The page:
The company was founded back in 2012, by Palmer Luckey, Brendan Iribe, Michael Antonov and Nate Mitchell.
Their very first headset was Oculus Rift, which was successfully funded via Kickstarter campaign, which raised $2.4 million, ten times the original goal of $250,000.
Oculus quickly became quite big, and back then VR was seen as a future of gaming (it still is, but that future still looks distant), and several companies were interested in buying the company.
Oculus Quest (Picture: Facebook)
It was eventually acquired by Facebook in March 2014, for US$2.3 billion in cash and stock.
Their current main headsets are Oculus Quest and Oculus Rift S, and they are both quite successful. In June 2019 Oculus announced it sold $5 million worth of content for the Oculus Quest in just 2 weeks.
Although Facebook has been constantly adding social features and other Facebook-related things to the Oculus products, the key thing was that it was all optional and something you could opt for if that's something you would like to have added to your VR experience.
But in a just few months, that will no longer be optional.
If you’re an existing user and already have an Oculus account, you’ll have the option to log in with Facebook and merge your Oculus and Facebook accounts.— Oculus (@oculus) August 18, 2020
If you’re an existing user and choose not to merge your accounts, you can continue using your Oculus account for two years.
This evening Oculus announced that starting from October 2020, everyone using an Oculus device for the first time will need to log in with a Facebook account.
And if someone is already an Oculus owner, and who already has an Oculus account, they will have the option to log in with Facebook and merge your Oculus and Facebook accounts.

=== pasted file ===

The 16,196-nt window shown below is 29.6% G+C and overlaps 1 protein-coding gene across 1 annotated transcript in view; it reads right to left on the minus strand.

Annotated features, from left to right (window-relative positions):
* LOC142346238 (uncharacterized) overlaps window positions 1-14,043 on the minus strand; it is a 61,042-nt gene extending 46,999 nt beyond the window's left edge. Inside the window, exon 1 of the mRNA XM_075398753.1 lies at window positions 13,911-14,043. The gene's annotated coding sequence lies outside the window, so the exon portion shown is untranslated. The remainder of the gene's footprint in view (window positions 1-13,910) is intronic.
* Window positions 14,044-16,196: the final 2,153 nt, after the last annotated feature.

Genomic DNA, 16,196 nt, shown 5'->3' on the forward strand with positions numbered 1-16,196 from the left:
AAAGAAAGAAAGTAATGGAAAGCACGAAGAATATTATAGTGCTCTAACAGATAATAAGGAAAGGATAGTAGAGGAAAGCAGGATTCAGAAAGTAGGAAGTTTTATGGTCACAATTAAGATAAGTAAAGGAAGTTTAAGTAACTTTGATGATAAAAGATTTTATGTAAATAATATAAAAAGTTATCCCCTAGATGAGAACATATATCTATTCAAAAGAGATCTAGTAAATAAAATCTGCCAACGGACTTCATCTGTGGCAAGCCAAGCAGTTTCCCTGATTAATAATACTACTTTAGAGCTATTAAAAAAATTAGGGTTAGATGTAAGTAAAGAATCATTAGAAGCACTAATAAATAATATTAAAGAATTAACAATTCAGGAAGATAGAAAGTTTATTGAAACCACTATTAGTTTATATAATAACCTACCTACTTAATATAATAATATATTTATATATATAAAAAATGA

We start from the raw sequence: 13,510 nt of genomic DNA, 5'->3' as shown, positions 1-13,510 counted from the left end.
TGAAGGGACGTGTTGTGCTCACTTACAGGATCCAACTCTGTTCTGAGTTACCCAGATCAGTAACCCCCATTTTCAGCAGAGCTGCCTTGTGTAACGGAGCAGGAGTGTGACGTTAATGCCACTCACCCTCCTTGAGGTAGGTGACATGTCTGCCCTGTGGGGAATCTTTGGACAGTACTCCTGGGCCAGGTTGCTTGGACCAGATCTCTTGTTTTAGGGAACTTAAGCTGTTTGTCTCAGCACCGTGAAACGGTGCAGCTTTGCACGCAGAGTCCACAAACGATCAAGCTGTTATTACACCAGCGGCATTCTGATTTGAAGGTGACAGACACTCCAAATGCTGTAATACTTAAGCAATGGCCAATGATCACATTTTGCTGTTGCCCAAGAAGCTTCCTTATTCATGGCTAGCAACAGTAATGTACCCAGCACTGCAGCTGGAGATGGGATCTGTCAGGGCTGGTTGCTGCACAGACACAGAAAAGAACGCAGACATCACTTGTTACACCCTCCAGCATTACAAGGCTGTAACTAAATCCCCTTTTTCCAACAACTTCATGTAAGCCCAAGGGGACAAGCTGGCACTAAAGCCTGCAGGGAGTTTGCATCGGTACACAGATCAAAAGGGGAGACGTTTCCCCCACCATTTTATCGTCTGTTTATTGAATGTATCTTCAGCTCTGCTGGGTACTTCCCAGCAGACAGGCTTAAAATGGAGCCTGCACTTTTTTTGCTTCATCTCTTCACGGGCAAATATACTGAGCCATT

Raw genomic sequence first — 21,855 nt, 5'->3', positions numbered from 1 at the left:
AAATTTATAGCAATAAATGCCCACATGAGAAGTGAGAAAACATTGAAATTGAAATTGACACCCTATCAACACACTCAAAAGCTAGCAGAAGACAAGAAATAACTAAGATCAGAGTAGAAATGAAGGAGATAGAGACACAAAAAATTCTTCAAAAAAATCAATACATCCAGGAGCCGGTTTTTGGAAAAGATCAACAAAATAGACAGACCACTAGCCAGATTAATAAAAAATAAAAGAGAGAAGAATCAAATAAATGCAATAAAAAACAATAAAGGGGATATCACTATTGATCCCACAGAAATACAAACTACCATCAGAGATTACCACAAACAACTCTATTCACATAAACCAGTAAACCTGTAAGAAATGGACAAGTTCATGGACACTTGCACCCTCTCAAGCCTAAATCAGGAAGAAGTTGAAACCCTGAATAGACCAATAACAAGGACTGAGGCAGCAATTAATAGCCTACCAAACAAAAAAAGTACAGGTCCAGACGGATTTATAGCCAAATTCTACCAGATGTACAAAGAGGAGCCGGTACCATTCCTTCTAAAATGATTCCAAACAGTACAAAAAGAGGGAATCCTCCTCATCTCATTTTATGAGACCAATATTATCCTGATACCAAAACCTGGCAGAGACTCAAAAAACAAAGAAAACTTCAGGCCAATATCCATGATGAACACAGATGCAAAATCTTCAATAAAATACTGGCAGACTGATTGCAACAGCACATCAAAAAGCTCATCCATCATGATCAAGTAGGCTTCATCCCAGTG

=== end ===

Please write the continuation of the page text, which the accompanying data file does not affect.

If you don't want to merge your Oculus account with Facebook account, you will have an option to use it for two years, but after 1st January 2023, Oculus will end support for Oculus accounts.
After that, you will still be able to use our old account but without any support, and without future updates, features and functionalities.
Oculus Rift S (Picture: Facebook)
Oculus claims that "the majority of our users" are already logging into Oculus with a Facebook account to use features like chats, parties, and events.
"Giving people a single way to log into Oculus—using their Facebook account and password— will make it easier to find, connect, and play with friends in VR, " says in the announcement. "We know that social VR has so much more to offer, and this change will make it possible to integrate many of the features people know and love on Facebook. It will also allow us to introduce more Facebook powered multiplayer and social experiences coming soon in VR, like Horizon, where you can explore, play, and create worlds."
As expected, a lot of Oculus owners aren't exactly thrilled with this decision and are feeling forced to use another product they maybe don't want to use.
And while Oculus is assuring people that their privacy will be kept and that you will maintain a separate VR profile where you can choose what will you share and how will people see you, many are still being sceptical or outright angry over this forced merge.
Many are rightfully pointing out that when they bought their Oculus headsets, they didn't need to have a Facebook account and are asking if they can get their money back, and some are threatening with a lawsuit over this.
In the end, we can say that this decision is definitely controversial and that it will be interesting to see how it will influence future Oculus sales, especially sales of the new devices, given that any future Oculus headset will require a Facebook account, even if you are already an existing Oculus user.
UPDATE: Palmer Luckey, the founder of Oculus VR and designer of the Oculus Rift, posted a statement on Reddit, which you can read below:
"I am already getting heat from users and media outlets who say this policy change proves I was lying when I consistently said this wouldn't happen, or at least that it was a guarantee I wasn't in a position to make. I want to make clear that those promises were approved by Facebook in that moment and on an ongoing basis, and I really believed it would continue to be the case for a variety of reasons. In hindsight, the downvotes from people with more real-world experience than me were definitely justified."